Author: K.Graybill

Kim Graybill is a veteran Family and Consumer Science teacher who teaches both middle and high school in Pennsylvania.

Thinglink in the FACS Classroom

Ever hear the saying that “a picture is worth a thousand words”? Thinglink is a free, user friendly web-based technology that allows you or your students to tell a story or convey a message relating to an important concept. Thinglink is an interactive way to make your images come to life with video clips, text, images and more.

Social Media: Helpful or Harmful?

What do sharpie marker designs on fabric swatches and social media posts have in common? Can your social media profiles impact your future employment? This was an object lesson activity and question I posed to my new Careers class talking about employment and interviews. As with many topics, there are always two sides, positives and negatives, and this topic was no different. Needless to say it led to some very interesting discussion. This lesson explores both sides of the topic in more detail, challenging students to explore and evaluate their own social media activity and how it might potentially impact their future opportunities.

Parenting Styles

Diana Baumrind, a developmental psychologist, is known for her research on parenting styles. Parenting styles represent approaches to how parents manage their children’s behavior, which in turn influences their development. This lesson explores the four different approaches and used clips from television and movies to test students’ understanding of them.

Use This, Not That…Healthy Substitutions

A close family friend was recently diagnosed with some serious health problems and was encouraged to change his diet. He came to me looking for some suggestions on how he could adapt some of the recipes he already liked and was using. After researching, I realized there are a lot of healthy substitutions to be made with very common ingredients. This made me think that this knowledge could be useful for my students as well since it’s highly possible that they might need to use this information in the future for themselves or their own families.

Infant Development: Vision

Students are always amazed when I explain to them that infants are born very nearsighted. Normal vision is 20/20 but aBlack.and.White baby is born with 20/200 and 20/400 vision. Over the course of the first year a baby’s vision will improve and they will eventually see things the way everyone else does. This lesson has students independently exploring how sight develops in infants, the role caregivers can play to help stimulate it and finally, culminates with a mobile project fit for an infant!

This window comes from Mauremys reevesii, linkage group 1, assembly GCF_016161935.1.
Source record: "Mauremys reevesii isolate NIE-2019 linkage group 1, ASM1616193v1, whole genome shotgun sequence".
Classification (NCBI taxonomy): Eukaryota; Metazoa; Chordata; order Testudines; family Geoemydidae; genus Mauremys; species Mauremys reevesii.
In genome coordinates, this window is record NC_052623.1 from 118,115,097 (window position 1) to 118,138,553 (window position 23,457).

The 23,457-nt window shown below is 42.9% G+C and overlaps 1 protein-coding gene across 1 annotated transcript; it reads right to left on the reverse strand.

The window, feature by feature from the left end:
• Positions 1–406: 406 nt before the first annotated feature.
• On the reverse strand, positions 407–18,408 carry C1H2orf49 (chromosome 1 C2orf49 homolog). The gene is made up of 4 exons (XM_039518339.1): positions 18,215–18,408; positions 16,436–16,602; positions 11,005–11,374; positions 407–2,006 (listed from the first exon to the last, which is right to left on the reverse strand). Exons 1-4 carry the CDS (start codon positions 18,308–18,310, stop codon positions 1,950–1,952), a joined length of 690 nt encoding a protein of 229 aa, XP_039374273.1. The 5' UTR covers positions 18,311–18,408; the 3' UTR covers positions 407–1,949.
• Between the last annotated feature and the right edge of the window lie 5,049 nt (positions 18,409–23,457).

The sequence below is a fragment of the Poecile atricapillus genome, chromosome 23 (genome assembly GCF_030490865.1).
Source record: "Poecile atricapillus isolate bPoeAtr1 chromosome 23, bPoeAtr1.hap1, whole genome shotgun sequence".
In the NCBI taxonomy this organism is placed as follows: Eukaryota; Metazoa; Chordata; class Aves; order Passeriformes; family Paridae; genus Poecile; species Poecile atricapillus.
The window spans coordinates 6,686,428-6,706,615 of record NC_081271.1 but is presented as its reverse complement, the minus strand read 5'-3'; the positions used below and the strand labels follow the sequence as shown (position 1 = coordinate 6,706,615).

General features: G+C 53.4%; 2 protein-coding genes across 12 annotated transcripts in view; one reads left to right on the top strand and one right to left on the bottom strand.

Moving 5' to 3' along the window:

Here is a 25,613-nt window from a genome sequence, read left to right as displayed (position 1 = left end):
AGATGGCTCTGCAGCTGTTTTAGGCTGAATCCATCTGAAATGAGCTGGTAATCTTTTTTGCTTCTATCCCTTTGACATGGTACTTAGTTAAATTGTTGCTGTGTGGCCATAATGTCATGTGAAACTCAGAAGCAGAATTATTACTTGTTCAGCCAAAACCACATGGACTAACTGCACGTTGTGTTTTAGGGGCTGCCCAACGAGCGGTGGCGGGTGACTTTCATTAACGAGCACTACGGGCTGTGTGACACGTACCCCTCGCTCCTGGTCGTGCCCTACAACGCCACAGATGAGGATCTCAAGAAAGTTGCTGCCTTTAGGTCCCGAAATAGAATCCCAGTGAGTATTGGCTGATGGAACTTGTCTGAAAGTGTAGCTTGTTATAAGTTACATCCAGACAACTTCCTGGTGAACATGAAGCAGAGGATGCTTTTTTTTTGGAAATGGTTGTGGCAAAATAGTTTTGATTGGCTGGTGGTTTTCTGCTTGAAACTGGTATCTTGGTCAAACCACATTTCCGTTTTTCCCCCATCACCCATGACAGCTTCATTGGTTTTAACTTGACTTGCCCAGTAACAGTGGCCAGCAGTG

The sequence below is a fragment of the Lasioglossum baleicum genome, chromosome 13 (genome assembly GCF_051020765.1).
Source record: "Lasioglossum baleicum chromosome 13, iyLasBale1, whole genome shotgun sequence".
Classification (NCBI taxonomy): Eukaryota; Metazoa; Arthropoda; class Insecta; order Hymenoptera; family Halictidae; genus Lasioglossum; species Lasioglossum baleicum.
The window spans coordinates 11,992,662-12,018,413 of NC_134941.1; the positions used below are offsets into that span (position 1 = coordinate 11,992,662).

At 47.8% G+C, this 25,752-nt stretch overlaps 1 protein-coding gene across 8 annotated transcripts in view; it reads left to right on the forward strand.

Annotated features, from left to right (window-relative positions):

The Mini-Book Project

Every once in awhile I find myself without technology access due to school wide testing and I need an alternate assignment. This was how the mini-book project came to be. You could consider this an interactive foldable where students must use class notes and resources to complete. The beauty of these is that they can be used with any age group and can be as simple or as elaborate as you want them to be. Below you will find a few ideas on how mini-books can be used with FACS related topics.

Promoting Science Activities with Young Children

Recently I had a student who was hired to babysit young elementary aged children ask me for suggestions of activities she could do with children. She wanted something that was fun, engaging, and would pique their curiosity. We talked about a lot of options that included arts, crafts, cooking and games. Finally after further discussion and investigation, I suggested science related activities that revolved around crafts.

Childhood Obesity…The Rest of the Story Activity

Critical thinking and problem solving skills are definitely needed for today’s teens to prepare for the real world and life The rest of the storyon their own or with their future families. What better way to prepare them than to provide them with a real life scenario that needs to be solved. In this activity students are introduced to a problem and must work together as a group to figure out and creatively write and present the “rest of the story”,as the late Paul Harvey would say on his radio broadcasts. The beauty of this activity is that you can create a scenario that needs solved using any crisis type topic. I used childhood obesity, but you can use other important topics such as bullying, eating disorders, teen pregnancy, financial debt, finding quality day care, divorce, dating violence, aging and more. So let the scenarios begin!

Play: The Serious Work of the Child

Adults work hard to find time to play while play comes naturally to children. Through play children learn to function asPlay- unique individuals and discover what is in the world around them. Play is often considered “children’s work” because it’s what they do all day. As children play, they interact with objects in their world. They also respond to the actions of others. Doing and thinking become related, and even though children may not be aware, learning is taking place. These lessons and activities have students investigating more about the value and importance of play in a child’s development.

Calories In & Calories Out

Calories in and calories out is a one day lesson that highlights and explains what calories are, where they come from, andHershey.Kiss how we manage our weight with them. After learning the basics of calories, students will research how many calories are in a serving of their favorite snack food, and do some math calculations in order to figure out approximately how much time they would need to spend walking and running to burn off the consumed amount. This is a stand alone lesson/activity or could be easily adapted for an interactive student notebook.